Posted by David Curtis on July 07, 2015 in Blog
Arab Americans tend to have a strong focus on education, and they make up an integral part of highly educated professionals in the United States excelling as doctors, lawyers, and engineers. It could be said that Arab Americans have not done enough to successfully inject themselves into American arts and culture; the absence of more Arab Americans in the arts could be one reason for the conspicuous deficiency in progress to combat negative stereotypes and preconceptions that people may have about the Arab American community.
This is the viewpoint of Egyptian-born Yussef El Guindi, a noteworthy Seattle playwright who recently spoke with AAI: “We have enough doctors and engineers … We need more dreamers and cultural workers. More people in the arts making a difference in the cultural sphere. That will be the only way to alter perceptions: to become part of the many cultural conversations going on in the States and elsewhere. These end up filtering into other areas like politics and policy.”
“Threesome,” El Guindi’s most recent play, “blends sex, humor and politics when portraying a ménage à trois.” The production is a provocative and complicated comedy-drama that “seriously examines gender and cultural issues in the U.S. and Middle East, and an Egyptian-American woman writer’s struggle to recover her sexual autonomy.”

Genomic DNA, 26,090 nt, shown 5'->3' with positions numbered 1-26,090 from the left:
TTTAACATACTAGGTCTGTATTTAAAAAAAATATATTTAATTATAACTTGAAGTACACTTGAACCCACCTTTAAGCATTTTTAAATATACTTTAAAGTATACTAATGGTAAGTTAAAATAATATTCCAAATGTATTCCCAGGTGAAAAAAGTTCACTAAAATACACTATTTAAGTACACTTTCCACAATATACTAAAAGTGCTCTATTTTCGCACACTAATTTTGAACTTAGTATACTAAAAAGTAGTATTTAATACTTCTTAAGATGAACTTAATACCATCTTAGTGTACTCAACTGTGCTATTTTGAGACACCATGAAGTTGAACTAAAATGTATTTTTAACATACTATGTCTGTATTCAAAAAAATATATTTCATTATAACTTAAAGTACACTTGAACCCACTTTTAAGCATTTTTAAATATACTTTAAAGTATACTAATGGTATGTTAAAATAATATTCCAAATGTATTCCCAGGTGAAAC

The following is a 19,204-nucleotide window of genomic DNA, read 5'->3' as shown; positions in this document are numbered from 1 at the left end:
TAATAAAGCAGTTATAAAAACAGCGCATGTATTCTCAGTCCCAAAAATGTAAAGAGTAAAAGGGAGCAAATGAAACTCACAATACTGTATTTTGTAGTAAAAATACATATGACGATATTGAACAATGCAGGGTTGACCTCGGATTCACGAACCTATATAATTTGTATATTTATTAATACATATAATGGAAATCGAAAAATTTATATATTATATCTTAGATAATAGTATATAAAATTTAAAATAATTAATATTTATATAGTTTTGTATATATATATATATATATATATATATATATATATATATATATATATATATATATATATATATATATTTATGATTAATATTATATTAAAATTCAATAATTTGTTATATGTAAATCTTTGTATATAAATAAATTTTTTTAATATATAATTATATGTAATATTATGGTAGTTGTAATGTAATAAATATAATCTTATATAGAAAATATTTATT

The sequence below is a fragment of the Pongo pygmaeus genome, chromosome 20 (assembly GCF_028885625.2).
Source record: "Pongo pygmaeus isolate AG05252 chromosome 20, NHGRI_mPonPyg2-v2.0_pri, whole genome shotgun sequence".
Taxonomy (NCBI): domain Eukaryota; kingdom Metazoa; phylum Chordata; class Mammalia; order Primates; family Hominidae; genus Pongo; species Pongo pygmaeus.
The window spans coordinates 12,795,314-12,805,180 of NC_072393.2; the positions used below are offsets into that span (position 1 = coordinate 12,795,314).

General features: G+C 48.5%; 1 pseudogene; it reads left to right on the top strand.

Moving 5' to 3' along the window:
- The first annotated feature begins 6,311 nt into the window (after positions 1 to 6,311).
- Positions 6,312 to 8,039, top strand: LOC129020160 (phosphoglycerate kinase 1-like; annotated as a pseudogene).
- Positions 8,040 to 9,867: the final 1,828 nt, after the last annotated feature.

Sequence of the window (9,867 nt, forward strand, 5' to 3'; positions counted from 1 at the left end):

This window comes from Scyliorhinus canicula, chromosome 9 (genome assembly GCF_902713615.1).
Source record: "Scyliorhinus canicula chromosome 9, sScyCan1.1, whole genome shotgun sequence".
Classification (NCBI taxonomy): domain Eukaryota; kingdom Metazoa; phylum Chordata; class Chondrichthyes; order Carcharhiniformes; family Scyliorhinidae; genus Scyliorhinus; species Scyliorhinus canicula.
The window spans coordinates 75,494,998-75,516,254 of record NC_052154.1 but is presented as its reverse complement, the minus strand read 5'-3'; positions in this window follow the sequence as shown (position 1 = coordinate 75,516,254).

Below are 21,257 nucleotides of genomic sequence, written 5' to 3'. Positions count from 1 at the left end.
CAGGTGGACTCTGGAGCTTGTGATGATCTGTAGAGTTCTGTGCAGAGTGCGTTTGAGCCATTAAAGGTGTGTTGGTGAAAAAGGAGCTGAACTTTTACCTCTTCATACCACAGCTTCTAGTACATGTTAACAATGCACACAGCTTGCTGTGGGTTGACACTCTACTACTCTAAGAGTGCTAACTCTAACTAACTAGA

In El Guindi’s words, “giving voice to three dimensional Arab/Arab American characters becomes a radical act all by itself in that it runs counter to the predominant negative perception of Arabs in general … I don’t set out to present ‘positive’ portrayals. It is enough to foreground the humanity of my characters, the good and bad of that humanity, for that to become a subversive act — subverting the images that a lot of Westerners have of Arabs and Arab Americans.”
El Guindi’s fearless undertaking of complex social and political issues through performing arts does something important: it demonstrates to people in the U.S. that Arab Americans are just that: American. In order to break stereotypes and tackle profiling, the public needs to understand how ordinary and similar Arab Americans are to everyone else. Art can provide an essential platform to reveal this fact.
Arab Americans should be proud that they can boast an abundance of highly-trained professionals in society. But perhaps the Seattle playwright is correct in suggesting that involvement and confrontation with cultural issues through art can become a greater podium to further normalize Arab Americans in the United States.
David Curtis is an intern with the Arab American Institute